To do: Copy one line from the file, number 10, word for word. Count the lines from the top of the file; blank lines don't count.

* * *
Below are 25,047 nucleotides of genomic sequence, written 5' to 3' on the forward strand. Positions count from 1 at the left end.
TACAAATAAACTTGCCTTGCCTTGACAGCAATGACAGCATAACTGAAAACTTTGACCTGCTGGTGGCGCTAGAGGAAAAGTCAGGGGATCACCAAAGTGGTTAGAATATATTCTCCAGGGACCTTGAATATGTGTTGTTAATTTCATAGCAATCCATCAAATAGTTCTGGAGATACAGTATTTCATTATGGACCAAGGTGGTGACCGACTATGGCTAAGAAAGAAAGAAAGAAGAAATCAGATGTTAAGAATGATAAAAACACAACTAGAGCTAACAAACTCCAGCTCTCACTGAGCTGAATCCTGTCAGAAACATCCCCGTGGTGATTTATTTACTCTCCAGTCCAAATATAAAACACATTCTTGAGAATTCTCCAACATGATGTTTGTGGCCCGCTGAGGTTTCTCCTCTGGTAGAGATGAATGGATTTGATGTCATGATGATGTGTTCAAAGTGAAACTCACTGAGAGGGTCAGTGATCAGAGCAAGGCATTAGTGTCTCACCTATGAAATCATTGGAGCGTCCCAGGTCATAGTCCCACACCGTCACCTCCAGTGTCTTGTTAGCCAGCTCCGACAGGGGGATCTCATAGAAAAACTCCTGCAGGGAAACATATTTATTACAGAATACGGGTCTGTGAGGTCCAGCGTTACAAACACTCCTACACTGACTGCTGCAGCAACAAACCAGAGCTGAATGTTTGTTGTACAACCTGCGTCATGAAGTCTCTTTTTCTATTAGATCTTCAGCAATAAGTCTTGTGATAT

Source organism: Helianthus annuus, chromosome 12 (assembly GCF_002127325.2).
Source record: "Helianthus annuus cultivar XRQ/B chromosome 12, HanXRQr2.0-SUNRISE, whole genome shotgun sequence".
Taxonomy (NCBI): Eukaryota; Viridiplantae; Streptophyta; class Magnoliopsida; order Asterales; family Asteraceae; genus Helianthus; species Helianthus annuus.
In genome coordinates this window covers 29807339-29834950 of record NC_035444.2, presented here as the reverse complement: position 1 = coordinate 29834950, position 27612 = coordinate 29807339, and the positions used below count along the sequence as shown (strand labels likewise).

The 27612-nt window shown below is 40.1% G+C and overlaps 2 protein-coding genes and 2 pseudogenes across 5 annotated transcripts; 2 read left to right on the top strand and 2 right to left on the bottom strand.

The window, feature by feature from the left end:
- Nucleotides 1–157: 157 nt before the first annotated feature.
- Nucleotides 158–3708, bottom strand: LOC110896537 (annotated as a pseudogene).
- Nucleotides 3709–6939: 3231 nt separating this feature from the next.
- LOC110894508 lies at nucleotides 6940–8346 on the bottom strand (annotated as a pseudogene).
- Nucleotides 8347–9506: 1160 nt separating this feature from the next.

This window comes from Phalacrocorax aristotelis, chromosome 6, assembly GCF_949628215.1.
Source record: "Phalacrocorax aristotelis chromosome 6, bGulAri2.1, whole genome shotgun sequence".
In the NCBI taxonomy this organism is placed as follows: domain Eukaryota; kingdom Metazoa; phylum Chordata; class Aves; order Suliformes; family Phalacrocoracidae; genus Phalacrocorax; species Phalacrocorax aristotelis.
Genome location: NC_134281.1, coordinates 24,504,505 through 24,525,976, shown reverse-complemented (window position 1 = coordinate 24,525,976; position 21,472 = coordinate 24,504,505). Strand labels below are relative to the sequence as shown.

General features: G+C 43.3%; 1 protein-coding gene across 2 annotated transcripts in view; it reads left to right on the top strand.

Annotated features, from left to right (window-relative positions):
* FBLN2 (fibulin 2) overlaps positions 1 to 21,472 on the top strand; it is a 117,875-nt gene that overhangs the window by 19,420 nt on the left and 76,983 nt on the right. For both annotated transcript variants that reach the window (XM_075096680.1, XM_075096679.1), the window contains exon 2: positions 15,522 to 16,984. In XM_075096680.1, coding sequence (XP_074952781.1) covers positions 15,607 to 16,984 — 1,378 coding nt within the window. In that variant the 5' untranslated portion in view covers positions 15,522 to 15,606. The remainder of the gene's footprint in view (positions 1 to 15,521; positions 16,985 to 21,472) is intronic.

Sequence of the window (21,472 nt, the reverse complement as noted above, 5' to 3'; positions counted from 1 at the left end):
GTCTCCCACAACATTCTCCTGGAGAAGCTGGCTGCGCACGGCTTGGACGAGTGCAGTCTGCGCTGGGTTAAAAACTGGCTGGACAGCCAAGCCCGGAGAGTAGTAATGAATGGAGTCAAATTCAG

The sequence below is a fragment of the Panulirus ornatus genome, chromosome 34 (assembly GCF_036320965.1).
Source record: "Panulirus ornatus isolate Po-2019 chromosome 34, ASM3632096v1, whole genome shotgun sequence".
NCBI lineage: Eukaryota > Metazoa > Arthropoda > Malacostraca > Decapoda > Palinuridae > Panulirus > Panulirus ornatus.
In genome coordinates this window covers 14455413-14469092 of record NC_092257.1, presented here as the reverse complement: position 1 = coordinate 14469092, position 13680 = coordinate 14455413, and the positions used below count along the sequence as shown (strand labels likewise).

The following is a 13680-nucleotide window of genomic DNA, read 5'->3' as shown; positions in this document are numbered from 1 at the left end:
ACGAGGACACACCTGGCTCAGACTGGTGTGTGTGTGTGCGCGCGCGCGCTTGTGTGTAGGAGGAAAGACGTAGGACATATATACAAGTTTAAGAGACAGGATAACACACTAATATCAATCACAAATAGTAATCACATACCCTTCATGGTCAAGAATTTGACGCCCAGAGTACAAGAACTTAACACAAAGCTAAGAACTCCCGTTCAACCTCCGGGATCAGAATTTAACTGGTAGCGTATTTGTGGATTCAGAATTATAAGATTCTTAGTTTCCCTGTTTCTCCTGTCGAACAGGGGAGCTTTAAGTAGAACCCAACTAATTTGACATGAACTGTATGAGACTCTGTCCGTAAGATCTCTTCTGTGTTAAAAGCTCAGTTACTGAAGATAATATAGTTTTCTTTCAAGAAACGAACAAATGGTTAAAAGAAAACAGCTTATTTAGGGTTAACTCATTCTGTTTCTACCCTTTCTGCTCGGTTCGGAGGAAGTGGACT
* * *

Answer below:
- Nucleotides 158–3708, bottom strand: LOC110896537 (annotated as a pseudogene).